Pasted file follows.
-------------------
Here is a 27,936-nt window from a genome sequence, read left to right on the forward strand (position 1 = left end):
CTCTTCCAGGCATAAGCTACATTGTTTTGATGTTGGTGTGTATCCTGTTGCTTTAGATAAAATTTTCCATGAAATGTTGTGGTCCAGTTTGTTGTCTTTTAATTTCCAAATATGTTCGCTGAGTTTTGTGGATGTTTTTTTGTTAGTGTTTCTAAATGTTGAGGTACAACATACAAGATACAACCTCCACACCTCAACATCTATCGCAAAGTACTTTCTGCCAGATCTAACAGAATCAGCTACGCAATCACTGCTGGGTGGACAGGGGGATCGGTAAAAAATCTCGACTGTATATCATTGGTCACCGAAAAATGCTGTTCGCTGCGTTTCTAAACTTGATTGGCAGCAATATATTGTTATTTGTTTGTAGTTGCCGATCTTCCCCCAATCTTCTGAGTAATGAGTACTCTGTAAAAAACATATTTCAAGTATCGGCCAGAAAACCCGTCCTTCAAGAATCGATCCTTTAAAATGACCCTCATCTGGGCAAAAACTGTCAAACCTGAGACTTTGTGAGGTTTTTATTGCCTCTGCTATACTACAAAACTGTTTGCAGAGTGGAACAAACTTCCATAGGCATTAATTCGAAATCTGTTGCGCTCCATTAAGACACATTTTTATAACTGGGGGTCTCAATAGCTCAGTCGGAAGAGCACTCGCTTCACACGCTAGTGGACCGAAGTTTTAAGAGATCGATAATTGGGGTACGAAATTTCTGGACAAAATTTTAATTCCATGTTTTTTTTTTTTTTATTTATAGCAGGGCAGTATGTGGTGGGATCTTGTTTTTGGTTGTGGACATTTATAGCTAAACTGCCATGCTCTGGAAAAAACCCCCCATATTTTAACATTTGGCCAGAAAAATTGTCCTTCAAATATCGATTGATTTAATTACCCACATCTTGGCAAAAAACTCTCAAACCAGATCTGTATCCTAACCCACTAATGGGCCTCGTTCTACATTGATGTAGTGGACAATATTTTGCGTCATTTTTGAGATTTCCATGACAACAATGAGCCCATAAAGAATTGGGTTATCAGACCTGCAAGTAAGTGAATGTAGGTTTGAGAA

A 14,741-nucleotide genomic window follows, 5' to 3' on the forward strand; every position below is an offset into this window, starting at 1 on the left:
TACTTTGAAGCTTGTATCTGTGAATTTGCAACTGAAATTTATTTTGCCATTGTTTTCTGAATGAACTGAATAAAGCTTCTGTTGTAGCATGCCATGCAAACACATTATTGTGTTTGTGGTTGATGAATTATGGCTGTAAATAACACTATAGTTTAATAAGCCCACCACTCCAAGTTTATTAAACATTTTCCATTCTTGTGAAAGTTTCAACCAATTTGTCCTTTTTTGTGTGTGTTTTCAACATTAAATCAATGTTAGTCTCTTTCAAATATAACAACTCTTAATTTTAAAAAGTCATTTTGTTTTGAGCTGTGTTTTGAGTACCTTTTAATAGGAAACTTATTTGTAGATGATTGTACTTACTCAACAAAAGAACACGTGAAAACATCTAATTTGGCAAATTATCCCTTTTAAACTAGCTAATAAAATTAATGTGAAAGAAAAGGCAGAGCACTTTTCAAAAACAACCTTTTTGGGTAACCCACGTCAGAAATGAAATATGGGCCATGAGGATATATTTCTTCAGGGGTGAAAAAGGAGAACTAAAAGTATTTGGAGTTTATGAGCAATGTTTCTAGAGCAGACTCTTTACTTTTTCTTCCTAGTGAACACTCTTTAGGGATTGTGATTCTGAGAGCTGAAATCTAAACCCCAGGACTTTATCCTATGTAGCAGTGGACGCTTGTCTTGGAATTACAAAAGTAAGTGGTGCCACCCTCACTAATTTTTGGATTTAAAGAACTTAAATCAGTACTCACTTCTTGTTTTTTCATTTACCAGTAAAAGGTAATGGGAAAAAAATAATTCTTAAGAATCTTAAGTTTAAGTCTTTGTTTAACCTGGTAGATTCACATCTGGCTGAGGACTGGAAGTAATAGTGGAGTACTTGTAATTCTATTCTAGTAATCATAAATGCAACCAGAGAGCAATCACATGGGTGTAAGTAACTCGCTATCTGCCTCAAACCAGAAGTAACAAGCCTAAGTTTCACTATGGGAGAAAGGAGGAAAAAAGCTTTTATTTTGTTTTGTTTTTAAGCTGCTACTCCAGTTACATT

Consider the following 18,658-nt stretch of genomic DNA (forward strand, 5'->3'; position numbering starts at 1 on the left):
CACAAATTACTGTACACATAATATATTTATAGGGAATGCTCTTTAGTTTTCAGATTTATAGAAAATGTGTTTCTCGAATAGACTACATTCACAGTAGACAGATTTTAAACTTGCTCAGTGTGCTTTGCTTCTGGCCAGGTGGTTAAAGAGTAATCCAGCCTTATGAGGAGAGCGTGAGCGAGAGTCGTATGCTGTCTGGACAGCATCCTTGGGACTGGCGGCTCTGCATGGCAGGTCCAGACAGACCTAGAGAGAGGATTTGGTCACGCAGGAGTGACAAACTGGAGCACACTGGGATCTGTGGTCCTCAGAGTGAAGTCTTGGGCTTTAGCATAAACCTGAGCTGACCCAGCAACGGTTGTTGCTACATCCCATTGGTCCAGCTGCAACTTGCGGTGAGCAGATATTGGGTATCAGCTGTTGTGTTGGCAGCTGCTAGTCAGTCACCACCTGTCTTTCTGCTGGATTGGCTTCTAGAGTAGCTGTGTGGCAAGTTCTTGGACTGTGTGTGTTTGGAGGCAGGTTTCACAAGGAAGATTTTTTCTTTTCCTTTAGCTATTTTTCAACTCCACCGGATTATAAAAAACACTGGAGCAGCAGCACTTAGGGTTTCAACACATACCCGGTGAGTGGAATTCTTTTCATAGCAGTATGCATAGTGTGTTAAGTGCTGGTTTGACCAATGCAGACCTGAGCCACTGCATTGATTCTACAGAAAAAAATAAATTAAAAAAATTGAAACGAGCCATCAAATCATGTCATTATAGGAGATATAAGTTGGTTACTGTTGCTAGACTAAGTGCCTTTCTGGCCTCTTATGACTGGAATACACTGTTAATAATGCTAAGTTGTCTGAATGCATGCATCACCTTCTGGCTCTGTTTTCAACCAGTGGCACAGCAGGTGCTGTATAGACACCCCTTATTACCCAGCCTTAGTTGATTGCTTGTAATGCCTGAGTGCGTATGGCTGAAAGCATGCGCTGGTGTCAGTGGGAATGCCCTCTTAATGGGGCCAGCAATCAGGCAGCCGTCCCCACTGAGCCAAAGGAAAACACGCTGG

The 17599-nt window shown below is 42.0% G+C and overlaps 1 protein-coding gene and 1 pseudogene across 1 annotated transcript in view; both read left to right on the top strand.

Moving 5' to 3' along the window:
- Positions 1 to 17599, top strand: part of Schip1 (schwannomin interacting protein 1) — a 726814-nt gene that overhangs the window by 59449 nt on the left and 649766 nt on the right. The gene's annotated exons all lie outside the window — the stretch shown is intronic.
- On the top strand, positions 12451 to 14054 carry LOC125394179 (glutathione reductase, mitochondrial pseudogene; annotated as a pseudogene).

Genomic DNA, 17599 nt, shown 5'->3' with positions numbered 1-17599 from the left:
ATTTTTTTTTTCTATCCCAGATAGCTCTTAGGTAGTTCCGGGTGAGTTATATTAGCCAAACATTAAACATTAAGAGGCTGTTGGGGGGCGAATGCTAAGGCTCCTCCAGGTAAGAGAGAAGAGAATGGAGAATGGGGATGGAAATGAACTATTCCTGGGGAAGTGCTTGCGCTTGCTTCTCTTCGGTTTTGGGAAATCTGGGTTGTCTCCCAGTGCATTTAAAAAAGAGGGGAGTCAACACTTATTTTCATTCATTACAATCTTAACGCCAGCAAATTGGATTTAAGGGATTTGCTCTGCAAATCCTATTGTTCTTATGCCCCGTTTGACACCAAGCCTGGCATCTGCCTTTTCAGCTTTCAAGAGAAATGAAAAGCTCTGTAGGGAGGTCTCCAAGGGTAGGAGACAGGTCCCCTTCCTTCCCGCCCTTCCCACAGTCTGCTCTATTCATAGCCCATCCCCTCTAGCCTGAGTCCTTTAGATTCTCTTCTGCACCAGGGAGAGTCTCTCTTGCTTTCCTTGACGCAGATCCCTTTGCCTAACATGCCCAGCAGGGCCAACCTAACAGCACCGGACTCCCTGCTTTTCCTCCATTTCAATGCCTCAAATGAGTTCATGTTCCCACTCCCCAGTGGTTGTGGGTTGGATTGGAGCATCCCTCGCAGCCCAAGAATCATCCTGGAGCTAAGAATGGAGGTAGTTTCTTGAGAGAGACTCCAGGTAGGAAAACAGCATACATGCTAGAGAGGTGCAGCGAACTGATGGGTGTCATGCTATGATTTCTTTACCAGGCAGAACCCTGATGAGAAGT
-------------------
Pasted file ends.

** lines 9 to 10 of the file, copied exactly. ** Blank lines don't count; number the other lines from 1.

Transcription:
- Positions 1 to 17599, top strand: part of Schip1 (schwannomin interacting protein 1) — a 726814-nt gene that overhangs the window by 59449 nt on the left and 649766 nt on the right. The gene's annotated exons all lie outside the window — the stretch shown is intronic.
- On the top strand, positions 12451 to 14054 carry LOC125394179 (glutathione reductase, mitochondrial pseudogene; annotated as a pseudogene).